Red Flags

Besides these common errors, employers also need to avoid some other issues at any cost. These may include some special cases that just beg investigators to snoop further. One of the biggest of such issues is red flags “Ghosts.”

The situation can be any of these two examples:

  1. Workers are working on the Jobsite, but they don’t appear on the payroll.
  2. The workers documented on the payroll are not seen on the job site. Such situations alarm investigators that something’s fishy here, more so than a ghost. It insists investigators do large scale investigations. They will look for such issues in all other projects as well. 

The ratio of trainees to journeymen working on a job site can be another red flag. No doubt, there can be different requirements for jurisdictions. But if there are some journeymen for every trainee performing work, it’s a fast-track to discovering underpayments. The reason is that if a ratio is met, it can be legal to pay apprentices less than prevailing wage rates. If the ratio is not met, apprentices will get payment at journeyman rates.

If Errors Are Uncovered in the Audit

At a closing conference, the investigator will alert you of any potential violations. They will inform you of what steps need to be taken to rectify them. Employers can clarify themselves by providing documentation to refute the claim. They are also given a chance to provide evidence that the error was not willful. In case if the investigator finds out that a worker is underpaid, the employer will need to pay back-wages to the worker. If a subcontractor continues disobeying the policies, primes covering all the wages owed to the workers are legally obligated.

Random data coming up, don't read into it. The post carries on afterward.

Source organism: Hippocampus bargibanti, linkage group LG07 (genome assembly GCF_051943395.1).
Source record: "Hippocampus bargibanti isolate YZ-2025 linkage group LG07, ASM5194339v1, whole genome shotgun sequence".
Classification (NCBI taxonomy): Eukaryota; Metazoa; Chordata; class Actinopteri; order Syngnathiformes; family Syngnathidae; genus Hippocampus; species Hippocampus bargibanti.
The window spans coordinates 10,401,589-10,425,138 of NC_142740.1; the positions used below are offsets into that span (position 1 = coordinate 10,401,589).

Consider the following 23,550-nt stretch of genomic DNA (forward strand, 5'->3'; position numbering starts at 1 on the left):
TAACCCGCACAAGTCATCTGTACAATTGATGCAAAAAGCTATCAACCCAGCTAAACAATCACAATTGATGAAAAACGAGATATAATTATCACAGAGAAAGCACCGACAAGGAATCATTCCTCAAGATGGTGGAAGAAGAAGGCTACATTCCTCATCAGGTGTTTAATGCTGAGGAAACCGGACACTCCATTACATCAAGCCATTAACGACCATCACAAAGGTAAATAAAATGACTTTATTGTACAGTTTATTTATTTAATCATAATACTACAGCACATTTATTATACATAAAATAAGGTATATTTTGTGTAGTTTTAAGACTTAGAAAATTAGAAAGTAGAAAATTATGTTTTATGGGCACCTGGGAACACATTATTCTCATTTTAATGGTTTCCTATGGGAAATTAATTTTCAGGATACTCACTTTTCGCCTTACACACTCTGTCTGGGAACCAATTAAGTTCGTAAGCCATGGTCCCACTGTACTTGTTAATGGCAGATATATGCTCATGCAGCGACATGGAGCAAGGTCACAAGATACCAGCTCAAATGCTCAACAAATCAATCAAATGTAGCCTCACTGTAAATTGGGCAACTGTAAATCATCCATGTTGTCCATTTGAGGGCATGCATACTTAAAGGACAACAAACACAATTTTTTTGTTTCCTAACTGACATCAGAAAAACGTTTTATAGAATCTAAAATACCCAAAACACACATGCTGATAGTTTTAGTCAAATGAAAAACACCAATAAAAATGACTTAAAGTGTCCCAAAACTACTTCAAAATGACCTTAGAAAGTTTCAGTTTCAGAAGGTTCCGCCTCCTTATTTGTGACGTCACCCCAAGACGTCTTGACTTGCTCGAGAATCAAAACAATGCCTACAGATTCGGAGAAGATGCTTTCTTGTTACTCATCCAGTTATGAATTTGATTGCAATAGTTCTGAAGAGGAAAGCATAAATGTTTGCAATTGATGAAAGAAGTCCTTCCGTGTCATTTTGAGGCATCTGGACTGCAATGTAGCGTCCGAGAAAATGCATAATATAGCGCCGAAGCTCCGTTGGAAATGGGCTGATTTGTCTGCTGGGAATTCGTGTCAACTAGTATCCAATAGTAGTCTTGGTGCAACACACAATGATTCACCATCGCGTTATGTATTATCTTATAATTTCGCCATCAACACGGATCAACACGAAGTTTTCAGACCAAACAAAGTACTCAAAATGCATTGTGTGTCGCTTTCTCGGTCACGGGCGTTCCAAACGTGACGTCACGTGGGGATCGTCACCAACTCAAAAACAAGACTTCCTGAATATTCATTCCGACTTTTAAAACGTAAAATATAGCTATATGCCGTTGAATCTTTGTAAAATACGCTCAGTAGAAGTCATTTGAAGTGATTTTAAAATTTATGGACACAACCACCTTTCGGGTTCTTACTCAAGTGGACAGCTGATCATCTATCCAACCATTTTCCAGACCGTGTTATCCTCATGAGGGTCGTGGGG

Is That It?

Almost all investigating organizations have the same process of handling a specific situation. But the process can sometimes be more repercussive too. If there are a large number of back-wages to be paid to workers, penalties and liquidated damages may apply. The investigators sometimes inform such issues to the employee, and sometimes they directly go to the agency.

If the investigator determines the complicit knowledge of violations or willful falsification of documents, employers may face serious issues. Such employers will be potentially debarred from further public works contracts for three to five years.

If a subcontractor has violated the policies, even primes can also debar. Therefore, it is recommended that primes: 

  1. Should choose the subcontractors wisely.
  2. Create and implement a compliance application that requires subs to create and submit certified payrolls to the prime. Before submitting the application, it would be best to double-check the app’s features for violations.

Employers should always be prepared as they can be investigated at any time. Mostly the violations occur unintentionally, and the investigators know this. No matter how expert a contractor is, he may have audits that turn up mistakes or violations. But always keep in mind that auditors and investigators are not there to throw the gavel down and dole out punishments. The main purpose of sending them to your workplace is to make things right. And you’ll realize that they mostly meet well-intentioned and prepared violations with more leniencies.